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Spot Red-necked Grebe with help from eBird maps

Red-necked Grebe
Red-necked Grebe. Photo by John Pizniur

In “On the Move,” our regular column about migration, we present pairs of distribution maps from eBird that you can use to compare where interesting birds are at different times of the year. We featured Red-necked Grebe, pictured above, in our November/December 2019 issue.

Red-necked Grebe distribution maps
Distribution maps from eBird show where Red-necked Grebes were spotted in December 2008-2018 (left) and June 2008-2018.

The maps on this page show where users of eBird reported Red-necked Grebe in North America in winter and summer over the last decade. The grebe breeds on lakes and wetlands from western Alaska to the Great Lakes region, as well as portions of the northern lower 48 states, from Washington State to Minnesota (see the June map, above right). By December, individuals are mainly found along the northern Atlantic and Pacific coasts, where they forage in estuarine waters such as inlets and bays, but also well offshore. Small numbers of the birds winter on inland lakes such as the Great Lakes, and occasional ice-up can push birds toward open water in infrequently used areas in the Northeast (see December map, above left). During the breeding season, individuals are highly territorial. Pairs share care of the young, and the species’ raucous calls can often be heard from a great distance.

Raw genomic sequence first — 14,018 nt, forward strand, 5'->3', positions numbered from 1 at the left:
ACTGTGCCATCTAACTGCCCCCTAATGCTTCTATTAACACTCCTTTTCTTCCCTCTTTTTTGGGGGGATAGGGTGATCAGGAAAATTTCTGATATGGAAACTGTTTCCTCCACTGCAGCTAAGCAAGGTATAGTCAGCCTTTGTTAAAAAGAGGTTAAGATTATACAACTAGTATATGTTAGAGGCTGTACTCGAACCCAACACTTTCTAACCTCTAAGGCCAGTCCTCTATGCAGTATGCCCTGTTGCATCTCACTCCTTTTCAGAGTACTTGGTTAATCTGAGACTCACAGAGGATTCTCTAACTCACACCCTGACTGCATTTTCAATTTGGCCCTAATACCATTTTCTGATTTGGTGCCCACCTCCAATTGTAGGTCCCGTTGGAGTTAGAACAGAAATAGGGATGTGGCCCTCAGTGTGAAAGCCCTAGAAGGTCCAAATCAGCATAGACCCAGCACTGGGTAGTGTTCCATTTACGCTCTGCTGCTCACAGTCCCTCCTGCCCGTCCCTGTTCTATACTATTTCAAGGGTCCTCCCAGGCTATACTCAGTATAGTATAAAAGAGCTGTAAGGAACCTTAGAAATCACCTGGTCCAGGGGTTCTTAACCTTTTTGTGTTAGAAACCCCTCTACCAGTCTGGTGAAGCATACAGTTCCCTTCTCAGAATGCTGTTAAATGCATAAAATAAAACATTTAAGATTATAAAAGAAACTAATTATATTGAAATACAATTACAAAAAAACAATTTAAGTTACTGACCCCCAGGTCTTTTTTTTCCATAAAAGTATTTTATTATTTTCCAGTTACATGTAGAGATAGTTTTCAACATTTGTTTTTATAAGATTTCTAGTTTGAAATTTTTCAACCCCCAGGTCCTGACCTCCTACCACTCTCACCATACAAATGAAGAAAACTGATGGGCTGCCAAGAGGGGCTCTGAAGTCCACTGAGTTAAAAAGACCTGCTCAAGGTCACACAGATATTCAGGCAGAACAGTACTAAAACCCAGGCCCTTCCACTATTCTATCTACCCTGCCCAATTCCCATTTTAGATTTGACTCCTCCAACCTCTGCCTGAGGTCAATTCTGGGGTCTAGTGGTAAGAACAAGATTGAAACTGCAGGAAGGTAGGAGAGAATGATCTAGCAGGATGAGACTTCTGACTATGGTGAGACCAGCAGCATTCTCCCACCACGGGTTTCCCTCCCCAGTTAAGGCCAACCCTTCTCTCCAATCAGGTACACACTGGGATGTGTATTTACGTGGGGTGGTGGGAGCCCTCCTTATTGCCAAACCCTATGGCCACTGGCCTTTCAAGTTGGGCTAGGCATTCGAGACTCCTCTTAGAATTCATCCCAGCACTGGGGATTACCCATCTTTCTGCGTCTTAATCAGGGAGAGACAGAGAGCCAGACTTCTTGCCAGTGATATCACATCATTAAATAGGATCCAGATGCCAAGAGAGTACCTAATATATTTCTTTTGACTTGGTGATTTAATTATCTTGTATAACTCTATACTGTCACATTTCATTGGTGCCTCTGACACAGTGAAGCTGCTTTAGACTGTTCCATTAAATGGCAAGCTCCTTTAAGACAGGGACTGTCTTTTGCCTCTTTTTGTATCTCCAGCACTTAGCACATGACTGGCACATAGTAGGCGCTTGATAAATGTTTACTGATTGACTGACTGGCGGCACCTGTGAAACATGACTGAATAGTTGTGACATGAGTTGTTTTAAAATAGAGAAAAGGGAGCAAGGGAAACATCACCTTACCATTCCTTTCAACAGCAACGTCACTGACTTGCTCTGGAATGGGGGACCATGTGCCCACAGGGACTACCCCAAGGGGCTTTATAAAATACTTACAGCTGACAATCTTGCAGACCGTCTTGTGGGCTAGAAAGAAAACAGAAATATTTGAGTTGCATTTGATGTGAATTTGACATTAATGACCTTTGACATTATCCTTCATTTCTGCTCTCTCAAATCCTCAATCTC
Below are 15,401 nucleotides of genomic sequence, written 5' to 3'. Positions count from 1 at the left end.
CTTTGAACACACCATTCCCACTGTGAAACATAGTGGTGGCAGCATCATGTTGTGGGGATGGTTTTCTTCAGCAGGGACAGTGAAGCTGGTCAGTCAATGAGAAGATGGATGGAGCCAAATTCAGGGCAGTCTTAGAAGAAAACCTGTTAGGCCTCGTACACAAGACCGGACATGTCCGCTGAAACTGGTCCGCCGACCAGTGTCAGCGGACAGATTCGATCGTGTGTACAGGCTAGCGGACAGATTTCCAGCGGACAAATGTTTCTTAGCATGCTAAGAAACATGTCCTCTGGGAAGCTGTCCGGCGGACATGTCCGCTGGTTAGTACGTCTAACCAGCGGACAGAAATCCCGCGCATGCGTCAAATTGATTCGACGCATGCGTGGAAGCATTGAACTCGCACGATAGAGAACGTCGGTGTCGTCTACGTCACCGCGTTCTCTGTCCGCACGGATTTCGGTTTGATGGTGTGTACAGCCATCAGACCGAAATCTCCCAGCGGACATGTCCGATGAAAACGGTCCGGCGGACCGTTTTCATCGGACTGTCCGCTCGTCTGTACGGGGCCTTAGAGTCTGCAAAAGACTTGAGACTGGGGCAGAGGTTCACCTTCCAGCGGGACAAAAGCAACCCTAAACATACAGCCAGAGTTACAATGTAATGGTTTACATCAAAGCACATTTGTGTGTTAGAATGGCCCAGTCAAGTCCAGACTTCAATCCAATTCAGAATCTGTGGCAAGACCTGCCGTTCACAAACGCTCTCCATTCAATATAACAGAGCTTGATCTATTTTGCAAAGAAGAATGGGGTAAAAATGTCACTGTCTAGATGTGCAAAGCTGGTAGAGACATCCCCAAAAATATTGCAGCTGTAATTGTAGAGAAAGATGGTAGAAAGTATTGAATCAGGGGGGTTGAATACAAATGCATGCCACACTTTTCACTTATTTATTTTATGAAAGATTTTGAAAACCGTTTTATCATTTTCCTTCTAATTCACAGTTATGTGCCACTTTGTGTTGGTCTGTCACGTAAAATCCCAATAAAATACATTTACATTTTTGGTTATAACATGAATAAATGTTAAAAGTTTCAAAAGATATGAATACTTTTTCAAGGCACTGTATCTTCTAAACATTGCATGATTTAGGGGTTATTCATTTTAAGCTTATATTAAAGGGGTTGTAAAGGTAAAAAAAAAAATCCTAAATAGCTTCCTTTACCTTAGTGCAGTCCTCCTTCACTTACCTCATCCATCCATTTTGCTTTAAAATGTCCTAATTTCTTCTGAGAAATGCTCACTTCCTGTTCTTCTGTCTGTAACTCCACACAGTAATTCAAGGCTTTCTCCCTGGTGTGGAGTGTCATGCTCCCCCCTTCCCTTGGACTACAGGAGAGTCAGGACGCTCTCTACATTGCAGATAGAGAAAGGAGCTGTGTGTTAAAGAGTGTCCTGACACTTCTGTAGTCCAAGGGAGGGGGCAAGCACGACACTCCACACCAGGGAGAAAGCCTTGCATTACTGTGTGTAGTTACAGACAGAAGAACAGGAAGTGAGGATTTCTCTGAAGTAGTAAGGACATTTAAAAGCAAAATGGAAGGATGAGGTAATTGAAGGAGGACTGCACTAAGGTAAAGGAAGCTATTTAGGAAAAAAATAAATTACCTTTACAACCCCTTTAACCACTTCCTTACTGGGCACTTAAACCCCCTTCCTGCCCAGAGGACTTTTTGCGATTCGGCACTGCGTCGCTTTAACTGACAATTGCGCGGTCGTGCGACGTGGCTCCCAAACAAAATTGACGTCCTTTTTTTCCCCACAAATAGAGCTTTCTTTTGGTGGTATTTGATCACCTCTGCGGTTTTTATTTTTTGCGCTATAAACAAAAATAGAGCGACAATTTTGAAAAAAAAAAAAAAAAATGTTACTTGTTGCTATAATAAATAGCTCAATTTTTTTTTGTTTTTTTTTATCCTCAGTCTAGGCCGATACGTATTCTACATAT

See e-Bird’s real-time distribution map for Red-necked Grebe.

eBird is the real-time online checklist operated by the Cornell Lab of Ornithology and Audubon. “On the Move” is written by eBird’s Garrett MacDonald, Chris Wood, Marshall Iliff, and Brian Sullivan. Submit your bird sightings at

A version of this article appeared in “Birding Briefs” in the November/December 2019 issue of BirdWatching.


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